The verdict is in. J.T. Realmuto will be paid $10 million this season after losing his arbitration hearing against the Phillies.

Realmuto came into the arbitration process seeking $12.4 million, but instead he must settle for what remains a record salary earned by an arbitration-eligible catcher.

So, will this ordeal lead to some sour grapes?

It’s easy to wonder if there will be any lingering hard feelings between the Phillies and Realmuto when the two sides begin talks on an extension for the all-star catcher that figures to be comfortably north of $100 million, but both sides have maintained this winter’s stalemate won’t have any impact on negotiations going forward.

Realmuto, who the Phillies frequently refer to as the best catcher in baseball, represented the union’s best shot at raising the comparably restrictive financial ceiling at the position. It turns out that that economics–not flattering tweets from the Phils’ social media team or the organization’s public adoration for Realmuto–was the deciding factor.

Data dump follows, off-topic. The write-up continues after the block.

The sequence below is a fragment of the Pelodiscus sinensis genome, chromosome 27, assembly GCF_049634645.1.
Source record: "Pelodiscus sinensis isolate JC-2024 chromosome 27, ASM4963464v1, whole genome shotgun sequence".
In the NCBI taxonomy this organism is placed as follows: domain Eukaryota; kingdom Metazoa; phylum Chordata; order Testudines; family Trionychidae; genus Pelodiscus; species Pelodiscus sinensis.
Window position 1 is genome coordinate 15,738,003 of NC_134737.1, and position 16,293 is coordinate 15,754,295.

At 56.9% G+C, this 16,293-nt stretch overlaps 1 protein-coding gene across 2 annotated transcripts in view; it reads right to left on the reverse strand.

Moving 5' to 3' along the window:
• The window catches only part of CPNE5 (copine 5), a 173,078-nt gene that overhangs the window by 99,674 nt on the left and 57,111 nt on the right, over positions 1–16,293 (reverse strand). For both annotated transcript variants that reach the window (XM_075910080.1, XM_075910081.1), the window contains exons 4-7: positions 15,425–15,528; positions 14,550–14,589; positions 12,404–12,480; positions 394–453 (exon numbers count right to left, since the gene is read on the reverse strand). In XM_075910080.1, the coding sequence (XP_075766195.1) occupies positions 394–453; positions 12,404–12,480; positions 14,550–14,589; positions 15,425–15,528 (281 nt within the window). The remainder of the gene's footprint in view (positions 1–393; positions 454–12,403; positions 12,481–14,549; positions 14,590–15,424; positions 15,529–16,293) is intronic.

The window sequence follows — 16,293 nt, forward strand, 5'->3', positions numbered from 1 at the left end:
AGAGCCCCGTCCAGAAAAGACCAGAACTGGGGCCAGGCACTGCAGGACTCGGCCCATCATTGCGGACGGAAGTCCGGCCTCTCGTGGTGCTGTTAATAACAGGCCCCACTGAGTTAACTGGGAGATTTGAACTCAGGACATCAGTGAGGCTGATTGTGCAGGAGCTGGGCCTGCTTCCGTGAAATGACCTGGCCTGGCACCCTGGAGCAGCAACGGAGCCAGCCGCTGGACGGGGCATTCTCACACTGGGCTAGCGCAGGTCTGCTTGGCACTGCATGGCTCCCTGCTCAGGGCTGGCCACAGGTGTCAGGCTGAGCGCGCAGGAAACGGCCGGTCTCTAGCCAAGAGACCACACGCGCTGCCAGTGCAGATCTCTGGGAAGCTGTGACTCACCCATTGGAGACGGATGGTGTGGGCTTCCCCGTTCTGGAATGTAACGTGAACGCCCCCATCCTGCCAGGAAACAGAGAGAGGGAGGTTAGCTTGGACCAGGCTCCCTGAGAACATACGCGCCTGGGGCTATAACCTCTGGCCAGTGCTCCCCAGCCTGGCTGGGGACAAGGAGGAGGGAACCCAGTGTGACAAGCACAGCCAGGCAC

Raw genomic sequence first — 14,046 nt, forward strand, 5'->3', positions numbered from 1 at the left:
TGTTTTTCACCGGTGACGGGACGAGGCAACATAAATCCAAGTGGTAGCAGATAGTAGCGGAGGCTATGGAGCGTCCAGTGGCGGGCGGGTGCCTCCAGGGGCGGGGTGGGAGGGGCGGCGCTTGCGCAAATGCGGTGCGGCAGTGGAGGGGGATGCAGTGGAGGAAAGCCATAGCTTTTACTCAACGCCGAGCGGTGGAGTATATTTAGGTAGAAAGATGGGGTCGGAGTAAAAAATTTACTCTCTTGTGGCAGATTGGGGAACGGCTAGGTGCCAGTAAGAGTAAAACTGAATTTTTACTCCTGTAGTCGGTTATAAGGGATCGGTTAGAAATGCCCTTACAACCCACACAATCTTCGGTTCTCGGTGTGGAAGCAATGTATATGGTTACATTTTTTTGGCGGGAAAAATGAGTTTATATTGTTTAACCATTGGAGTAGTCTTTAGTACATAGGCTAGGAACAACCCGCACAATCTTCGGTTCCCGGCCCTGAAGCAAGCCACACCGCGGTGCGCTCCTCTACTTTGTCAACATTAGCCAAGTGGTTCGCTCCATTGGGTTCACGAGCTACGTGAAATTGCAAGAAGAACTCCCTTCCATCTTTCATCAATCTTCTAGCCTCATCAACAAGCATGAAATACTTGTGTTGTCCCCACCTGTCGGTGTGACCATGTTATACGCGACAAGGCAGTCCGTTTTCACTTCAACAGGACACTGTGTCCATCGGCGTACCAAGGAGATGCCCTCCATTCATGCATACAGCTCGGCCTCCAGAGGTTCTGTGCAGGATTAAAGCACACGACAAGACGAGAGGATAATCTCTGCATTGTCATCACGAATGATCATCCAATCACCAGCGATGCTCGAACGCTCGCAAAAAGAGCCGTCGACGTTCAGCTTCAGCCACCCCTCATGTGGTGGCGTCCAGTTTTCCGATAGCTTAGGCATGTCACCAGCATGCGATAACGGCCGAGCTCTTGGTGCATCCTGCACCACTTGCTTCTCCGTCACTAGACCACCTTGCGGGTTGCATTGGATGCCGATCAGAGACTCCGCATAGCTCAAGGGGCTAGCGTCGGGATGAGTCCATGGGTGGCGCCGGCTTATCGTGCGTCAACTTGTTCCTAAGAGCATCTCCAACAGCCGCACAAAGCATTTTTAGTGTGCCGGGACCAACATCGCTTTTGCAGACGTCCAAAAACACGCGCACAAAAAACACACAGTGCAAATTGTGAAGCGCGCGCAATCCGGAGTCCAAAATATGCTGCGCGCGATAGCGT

Now that Realmuto is locked in at $10 million, we’ll see if the two sides can regroup and come to an agreement that keeps the 29-year-old in red pinstripes for the foreseeable future.

Realmuto has previously indicated he would be open to remaining in Philadelphia, but it’s the Phillies’ front office that is probably the more motivated side to reach a new deal sooner rather than later.

If the team fails to sign Realmuto to a long-term deal, it will call into question its decision to part with top pitching prospect Sixto Sanchez last winter, but the benefits of getting a deal in place go well beyond improving the optics of a previous gamble.

Getting Realmuto on the books for 2021 and beyond sometime this spring, or at least prior to this summer’s trade deadline, would provide the team’s decision-makers with some financial clarity as it weighs how aggressively it wants to pursue in-season upgrades and/or free agents next offseason, as well as which positions it will need to address.

As for Realmuto, a long-term deal makes sense at the right number, particularly if he likes Philly as much as he says he does. Still, if he elects to wait and test the open market, he would almost undoubtedly draw significant interest from multiple teams, potentially setting the stage for a crowded bidding war.

Stay tuned.